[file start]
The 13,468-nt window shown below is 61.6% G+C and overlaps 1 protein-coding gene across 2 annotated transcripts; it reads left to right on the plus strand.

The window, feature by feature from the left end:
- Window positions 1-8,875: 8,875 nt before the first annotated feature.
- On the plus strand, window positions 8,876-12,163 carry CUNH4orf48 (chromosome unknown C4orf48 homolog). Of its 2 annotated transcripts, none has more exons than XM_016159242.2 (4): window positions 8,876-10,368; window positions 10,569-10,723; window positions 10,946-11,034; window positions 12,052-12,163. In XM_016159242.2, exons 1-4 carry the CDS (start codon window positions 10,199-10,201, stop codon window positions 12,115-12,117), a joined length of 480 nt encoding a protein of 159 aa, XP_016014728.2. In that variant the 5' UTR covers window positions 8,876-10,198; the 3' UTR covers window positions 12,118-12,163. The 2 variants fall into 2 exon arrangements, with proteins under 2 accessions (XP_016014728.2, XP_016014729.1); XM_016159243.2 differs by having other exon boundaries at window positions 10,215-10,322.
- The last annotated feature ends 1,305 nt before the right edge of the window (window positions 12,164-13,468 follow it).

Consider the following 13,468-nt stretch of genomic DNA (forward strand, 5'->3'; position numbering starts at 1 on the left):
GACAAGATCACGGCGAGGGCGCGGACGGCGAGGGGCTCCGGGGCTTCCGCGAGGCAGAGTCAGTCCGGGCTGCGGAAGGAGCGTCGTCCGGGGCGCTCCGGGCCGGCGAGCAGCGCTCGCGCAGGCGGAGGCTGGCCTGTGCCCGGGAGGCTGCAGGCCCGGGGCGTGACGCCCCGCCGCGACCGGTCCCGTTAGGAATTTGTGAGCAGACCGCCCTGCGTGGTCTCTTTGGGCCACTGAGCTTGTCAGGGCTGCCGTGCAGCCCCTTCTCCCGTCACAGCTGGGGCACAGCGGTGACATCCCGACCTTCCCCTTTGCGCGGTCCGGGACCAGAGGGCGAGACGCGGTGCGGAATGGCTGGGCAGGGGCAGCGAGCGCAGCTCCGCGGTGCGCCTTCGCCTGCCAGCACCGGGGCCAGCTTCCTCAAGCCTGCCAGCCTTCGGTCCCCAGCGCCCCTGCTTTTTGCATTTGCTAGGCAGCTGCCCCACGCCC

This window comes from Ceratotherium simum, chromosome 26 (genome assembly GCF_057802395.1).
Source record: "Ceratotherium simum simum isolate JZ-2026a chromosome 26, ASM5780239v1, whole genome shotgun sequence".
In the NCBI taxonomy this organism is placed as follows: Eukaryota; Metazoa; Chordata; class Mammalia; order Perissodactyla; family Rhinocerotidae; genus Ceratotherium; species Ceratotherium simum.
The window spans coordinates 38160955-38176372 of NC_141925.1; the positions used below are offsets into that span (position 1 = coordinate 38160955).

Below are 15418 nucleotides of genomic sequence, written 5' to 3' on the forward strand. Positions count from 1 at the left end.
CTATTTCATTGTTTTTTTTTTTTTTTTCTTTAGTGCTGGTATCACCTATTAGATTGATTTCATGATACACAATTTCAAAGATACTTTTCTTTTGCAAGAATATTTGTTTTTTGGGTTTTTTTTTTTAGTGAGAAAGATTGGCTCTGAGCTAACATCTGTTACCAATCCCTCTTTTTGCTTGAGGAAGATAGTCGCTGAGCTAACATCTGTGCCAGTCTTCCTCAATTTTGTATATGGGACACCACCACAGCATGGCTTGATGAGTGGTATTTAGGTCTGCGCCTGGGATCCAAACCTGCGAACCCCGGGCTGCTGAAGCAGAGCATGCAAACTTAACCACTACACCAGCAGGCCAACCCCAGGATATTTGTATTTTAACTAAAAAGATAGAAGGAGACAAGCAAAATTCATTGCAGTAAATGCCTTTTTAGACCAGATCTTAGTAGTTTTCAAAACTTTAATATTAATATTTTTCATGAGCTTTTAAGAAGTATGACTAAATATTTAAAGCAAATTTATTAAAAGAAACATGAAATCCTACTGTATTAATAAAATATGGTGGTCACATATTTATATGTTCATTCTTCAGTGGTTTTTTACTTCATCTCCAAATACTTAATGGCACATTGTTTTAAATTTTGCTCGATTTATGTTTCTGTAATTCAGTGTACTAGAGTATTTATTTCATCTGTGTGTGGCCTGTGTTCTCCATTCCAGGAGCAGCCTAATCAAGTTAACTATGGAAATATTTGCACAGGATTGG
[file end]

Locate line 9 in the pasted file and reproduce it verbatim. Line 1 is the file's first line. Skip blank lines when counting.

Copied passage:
Source record: "Ceratotherium simum simum isolate JZ-2026a chromosome 26, ASM5780239v1, whole genome shotgun sequence".